Like, if they decided to live a Muggle life and never use their magical abilities, would it affect their lives in a negative way? Would all their magic somehow accumulate and eventually cause some harm to them if they never let it out? We're talking about adult wizards able to control their magic.

  • Since you said "We're talking about adult wizards able to control their magic", I edited your title to clarify this. (You also don't have to say "wizard/witch" since wizard is a gender-neutral term in HP.)
    – Rand al'Thor
    Mar 22, 2017 at 11:19
  • Why would it affect them? had anything you've read suggested that?
    – Edlothiad
    Mar 22, 2017 at 11:20
  • @Edlothiad well, children who repress their magic become Obscuri, so it's not crazy to assume something might happen to an adult.
    – Mithical
    Mar 22, 2017 at 11:21
  • 1
    McGonagall's mother never used magic when she married a muggle, if memory serves. Mar 22, 2017 at 11:23
  • 1
    That's why I'm asking, because I'm wondering-would it? A suppressed magic can harm a child wizard turning him into an Obscurus, but what about adult wizards? Would suppressing their magic somehow harm them too? Mar 22, 2017 at 11:24

2 Answers 2


Doesn't look like it.

Voldemort's mother stopped using magic:

"Ah," said Dumbledore, "perhaps she could. But it's my belief - I am guessing again, but I am sure I am right - that when her husband abandoned her, Merope stopped using magic...
Harry Potter and the Half-Blood Prince, chapter 13

And we see that she dies soon after, but this doesn't appear to be a result of her not using magic - it's because of a broken heart:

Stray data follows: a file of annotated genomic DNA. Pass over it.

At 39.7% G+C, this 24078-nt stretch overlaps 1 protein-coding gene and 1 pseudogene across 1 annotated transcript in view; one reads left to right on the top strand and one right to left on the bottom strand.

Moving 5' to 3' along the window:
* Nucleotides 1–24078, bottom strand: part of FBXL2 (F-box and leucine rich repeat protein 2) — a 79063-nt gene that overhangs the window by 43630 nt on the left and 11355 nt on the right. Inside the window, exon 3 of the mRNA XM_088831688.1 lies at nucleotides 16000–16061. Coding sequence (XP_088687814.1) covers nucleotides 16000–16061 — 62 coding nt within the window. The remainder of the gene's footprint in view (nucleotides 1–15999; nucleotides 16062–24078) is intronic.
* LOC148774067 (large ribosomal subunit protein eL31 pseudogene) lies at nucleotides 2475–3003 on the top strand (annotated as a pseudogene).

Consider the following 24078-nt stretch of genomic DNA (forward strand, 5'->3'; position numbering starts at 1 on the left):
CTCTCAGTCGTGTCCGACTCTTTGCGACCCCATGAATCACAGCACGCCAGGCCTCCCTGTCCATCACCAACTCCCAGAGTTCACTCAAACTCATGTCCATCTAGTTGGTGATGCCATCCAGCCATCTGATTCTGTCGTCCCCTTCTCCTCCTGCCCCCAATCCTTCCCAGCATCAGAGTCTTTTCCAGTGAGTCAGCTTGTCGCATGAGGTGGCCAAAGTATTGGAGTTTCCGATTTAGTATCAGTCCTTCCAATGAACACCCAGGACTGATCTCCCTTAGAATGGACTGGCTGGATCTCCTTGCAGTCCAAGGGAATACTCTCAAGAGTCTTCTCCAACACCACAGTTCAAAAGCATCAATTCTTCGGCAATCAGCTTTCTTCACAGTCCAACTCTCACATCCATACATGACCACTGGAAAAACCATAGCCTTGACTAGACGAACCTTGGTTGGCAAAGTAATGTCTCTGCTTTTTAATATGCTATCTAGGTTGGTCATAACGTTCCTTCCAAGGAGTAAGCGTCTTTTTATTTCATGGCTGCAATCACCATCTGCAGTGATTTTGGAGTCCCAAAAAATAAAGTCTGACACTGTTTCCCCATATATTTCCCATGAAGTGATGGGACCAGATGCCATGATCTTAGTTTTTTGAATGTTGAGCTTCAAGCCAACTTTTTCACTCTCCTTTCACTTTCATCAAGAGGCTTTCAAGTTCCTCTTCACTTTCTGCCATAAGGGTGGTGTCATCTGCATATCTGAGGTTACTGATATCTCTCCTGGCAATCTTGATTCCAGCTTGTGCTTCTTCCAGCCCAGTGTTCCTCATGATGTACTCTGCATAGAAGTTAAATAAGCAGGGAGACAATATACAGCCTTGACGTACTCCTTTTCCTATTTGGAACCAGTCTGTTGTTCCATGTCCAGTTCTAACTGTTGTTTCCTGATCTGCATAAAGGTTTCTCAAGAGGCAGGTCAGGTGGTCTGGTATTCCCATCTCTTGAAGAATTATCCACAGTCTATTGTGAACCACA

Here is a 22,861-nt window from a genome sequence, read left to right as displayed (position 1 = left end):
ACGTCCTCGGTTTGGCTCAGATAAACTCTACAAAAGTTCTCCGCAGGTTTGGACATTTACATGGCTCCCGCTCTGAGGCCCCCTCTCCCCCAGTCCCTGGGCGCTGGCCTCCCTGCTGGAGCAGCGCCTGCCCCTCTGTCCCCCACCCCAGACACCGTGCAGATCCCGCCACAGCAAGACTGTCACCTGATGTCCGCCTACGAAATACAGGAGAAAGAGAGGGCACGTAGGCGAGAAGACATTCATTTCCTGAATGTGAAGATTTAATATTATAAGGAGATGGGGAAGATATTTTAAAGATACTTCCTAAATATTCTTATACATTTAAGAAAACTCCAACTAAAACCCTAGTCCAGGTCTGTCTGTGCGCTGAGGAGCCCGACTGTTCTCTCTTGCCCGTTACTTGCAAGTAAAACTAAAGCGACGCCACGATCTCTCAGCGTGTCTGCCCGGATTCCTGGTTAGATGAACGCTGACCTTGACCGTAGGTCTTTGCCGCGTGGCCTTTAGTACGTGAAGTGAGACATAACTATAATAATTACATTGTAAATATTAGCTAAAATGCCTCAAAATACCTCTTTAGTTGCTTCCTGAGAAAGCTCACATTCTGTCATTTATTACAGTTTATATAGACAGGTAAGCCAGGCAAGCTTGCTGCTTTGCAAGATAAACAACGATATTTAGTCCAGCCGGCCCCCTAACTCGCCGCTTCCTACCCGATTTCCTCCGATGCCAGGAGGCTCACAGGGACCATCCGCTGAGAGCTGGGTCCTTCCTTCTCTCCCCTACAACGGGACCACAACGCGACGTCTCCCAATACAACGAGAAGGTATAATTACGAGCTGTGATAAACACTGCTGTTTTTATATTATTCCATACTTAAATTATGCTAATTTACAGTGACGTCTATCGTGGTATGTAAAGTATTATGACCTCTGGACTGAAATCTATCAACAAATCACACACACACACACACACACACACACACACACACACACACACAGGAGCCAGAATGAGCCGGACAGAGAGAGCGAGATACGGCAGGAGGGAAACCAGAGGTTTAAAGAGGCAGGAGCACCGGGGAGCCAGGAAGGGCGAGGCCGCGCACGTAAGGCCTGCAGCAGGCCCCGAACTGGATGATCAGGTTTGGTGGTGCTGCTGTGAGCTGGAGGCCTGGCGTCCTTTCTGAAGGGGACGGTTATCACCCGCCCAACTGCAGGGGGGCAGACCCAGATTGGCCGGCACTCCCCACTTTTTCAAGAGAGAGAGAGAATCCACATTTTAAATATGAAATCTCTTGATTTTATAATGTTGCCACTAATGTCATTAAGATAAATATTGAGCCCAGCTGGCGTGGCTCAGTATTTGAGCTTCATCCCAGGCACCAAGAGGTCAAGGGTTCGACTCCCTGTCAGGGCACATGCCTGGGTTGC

"Your mother had a choice too," said Dumbledore gently. "Yes, Merope Riddle chose death in spite of a son who needed her, but do not judge her too harshly, Harry. She was greatly weakened by long suffering and she never had your mother's courage. And now, if you will stand..."
Harry Potter and the Half-Blood Prince, chapter 13


In "Short Stories from Howarts of Heroism, Hardship and Dangerous Hobbies" by J.K. Rowling, we learn that McGonagall's mother stopped using her magic whilst married to a muggle:

She (McGonagall) sensed ,too, how much of a strain it was for her mother to fit in with the all-Muggle village, and how much she missed being with her own kind and of exercising her considerable talents."

This on it's own doesn't necessarily mean that she didn't practice magic at all however when combined with a passage later in which we are told that:

Minerva had witnessed at close quarters the kind of marriage she might have if she wed Dougal. It would be the end of all her ambitions; it would mean a wand locked away

we can assume that McGonagall's mother refused to practice magic whilst she was married.

Given this, it is clear that adult wizards and witches can choose not to use magic if they are inclined to do so without suffering any real harm.

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